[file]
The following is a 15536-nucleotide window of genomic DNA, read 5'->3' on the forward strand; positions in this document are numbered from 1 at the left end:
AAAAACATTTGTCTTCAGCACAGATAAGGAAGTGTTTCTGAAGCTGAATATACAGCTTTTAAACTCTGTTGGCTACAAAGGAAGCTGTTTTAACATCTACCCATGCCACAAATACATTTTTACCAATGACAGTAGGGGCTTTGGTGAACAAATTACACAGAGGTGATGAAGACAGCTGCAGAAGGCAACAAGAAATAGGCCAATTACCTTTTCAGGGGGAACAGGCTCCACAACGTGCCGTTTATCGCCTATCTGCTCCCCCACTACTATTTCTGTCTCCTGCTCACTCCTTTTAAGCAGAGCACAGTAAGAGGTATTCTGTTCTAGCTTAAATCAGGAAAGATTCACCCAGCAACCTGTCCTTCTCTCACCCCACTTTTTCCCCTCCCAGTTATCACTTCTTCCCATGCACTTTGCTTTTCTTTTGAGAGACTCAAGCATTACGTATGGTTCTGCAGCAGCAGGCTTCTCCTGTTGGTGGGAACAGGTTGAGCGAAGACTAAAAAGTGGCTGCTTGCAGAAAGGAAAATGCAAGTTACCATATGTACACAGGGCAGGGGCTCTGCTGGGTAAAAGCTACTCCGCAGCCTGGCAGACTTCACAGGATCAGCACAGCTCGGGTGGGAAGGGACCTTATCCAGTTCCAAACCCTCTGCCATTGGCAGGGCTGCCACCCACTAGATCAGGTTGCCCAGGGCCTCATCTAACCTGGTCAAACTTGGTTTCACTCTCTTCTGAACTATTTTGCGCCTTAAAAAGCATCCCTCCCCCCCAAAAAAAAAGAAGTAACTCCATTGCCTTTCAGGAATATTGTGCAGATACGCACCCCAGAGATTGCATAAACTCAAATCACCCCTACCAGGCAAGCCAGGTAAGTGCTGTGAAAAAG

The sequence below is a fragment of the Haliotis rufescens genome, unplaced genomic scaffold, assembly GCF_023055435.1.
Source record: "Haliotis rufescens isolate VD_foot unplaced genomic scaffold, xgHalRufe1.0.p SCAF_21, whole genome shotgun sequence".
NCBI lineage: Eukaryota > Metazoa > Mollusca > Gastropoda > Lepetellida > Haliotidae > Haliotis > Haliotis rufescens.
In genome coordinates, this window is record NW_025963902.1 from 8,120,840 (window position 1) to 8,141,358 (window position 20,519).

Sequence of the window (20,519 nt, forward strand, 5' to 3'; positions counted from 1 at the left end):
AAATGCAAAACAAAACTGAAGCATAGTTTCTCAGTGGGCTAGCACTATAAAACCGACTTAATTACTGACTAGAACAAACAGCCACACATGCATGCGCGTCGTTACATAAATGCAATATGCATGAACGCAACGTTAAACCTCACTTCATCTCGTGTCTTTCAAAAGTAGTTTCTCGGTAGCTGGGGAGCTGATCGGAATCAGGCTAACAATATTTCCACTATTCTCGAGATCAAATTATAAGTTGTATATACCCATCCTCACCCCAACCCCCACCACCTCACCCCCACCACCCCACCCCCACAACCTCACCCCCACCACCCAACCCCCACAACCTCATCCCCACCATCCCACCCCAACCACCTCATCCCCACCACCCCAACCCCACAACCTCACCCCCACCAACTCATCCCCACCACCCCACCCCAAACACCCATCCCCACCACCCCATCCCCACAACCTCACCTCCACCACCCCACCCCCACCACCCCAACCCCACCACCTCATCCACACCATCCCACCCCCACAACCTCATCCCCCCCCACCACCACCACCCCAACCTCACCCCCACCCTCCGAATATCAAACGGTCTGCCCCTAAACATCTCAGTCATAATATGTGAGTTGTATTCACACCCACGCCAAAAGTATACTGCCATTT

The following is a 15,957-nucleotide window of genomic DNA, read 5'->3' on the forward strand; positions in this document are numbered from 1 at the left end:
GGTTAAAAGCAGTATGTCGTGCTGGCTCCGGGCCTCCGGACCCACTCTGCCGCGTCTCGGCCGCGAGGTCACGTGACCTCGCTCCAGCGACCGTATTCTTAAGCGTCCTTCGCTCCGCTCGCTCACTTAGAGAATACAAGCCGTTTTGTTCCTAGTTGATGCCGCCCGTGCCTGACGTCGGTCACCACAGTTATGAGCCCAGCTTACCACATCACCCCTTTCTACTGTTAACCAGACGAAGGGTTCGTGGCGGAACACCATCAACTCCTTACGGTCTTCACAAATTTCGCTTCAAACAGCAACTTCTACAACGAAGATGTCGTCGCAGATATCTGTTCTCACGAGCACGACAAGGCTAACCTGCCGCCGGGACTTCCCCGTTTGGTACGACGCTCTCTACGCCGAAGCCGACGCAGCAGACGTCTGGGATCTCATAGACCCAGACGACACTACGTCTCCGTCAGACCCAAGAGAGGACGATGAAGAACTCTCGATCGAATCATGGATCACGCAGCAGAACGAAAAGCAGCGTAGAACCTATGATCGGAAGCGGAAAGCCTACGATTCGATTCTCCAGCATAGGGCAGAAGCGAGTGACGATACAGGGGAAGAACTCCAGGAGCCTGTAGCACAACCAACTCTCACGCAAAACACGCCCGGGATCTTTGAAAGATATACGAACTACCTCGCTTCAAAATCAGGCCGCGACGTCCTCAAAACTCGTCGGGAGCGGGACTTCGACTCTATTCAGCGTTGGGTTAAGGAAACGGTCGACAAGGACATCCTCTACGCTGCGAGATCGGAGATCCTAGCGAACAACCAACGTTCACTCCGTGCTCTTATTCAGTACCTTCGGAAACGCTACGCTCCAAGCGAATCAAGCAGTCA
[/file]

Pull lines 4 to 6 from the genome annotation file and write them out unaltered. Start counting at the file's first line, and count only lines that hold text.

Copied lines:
Source record: "Haliotis rufescens isolate VD_foot unplaced genomic scaffold, xgHalRufe1.0.p SCAF_21, whole genome shotgun sequence".
NCBI lineage: Eukaryota > Metazoa > Mollusca > Gastropoda > Lepetellida > Haliotidae > Haliotis > Haliotis rufescens.
In genome coordinates, this window is record NW_025963902.1 from 8,120,840 (window position 1) to 8,141,358 (window position 20,519).